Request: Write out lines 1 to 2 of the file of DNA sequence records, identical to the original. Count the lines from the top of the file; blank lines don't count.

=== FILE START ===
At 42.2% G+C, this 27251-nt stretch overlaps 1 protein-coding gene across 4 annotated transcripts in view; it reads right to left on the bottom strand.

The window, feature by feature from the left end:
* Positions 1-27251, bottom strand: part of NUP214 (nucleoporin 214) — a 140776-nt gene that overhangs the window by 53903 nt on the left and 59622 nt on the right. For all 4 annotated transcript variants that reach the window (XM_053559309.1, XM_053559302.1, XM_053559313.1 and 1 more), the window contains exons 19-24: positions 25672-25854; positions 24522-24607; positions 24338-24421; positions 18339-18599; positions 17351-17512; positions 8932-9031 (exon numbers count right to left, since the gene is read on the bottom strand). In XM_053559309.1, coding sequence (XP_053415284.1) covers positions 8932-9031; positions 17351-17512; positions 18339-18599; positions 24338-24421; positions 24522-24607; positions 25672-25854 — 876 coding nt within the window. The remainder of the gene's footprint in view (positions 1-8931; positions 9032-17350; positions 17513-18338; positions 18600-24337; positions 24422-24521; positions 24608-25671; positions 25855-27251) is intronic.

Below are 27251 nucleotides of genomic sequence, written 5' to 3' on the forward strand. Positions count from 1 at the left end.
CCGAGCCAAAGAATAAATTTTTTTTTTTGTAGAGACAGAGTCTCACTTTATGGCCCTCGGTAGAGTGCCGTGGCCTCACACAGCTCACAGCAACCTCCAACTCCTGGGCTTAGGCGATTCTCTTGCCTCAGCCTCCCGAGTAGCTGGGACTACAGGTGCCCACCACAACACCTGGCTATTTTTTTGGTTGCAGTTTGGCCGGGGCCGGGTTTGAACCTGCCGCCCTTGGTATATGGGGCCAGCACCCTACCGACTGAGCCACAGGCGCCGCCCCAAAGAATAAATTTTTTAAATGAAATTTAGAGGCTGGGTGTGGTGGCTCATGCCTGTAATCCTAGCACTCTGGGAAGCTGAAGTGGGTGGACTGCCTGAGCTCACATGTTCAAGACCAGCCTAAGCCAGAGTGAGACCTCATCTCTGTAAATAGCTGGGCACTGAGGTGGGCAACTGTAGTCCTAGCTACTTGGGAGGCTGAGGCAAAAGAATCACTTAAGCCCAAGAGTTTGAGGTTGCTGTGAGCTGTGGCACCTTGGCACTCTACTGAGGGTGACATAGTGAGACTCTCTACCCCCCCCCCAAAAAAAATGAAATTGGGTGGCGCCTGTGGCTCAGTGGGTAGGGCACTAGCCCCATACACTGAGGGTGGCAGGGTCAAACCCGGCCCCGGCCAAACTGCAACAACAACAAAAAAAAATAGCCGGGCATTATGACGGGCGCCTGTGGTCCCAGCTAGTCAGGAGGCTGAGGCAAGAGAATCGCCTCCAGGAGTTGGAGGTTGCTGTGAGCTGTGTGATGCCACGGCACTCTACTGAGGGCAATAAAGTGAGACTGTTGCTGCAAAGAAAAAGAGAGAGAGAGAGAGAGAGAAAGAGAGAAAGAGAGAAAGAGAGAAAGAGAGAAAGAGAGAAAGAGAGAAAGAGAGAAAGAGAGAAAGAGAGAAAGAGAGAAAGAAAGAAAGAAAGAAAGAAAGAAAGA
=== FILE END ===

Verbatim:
At 42.2% G+C, this 27251-nt stretch overlaps 1 protein-coding gene across 4 annotated transcripts in view; it reads right to left on the bottom strand.

The window, feature by feature from the left end: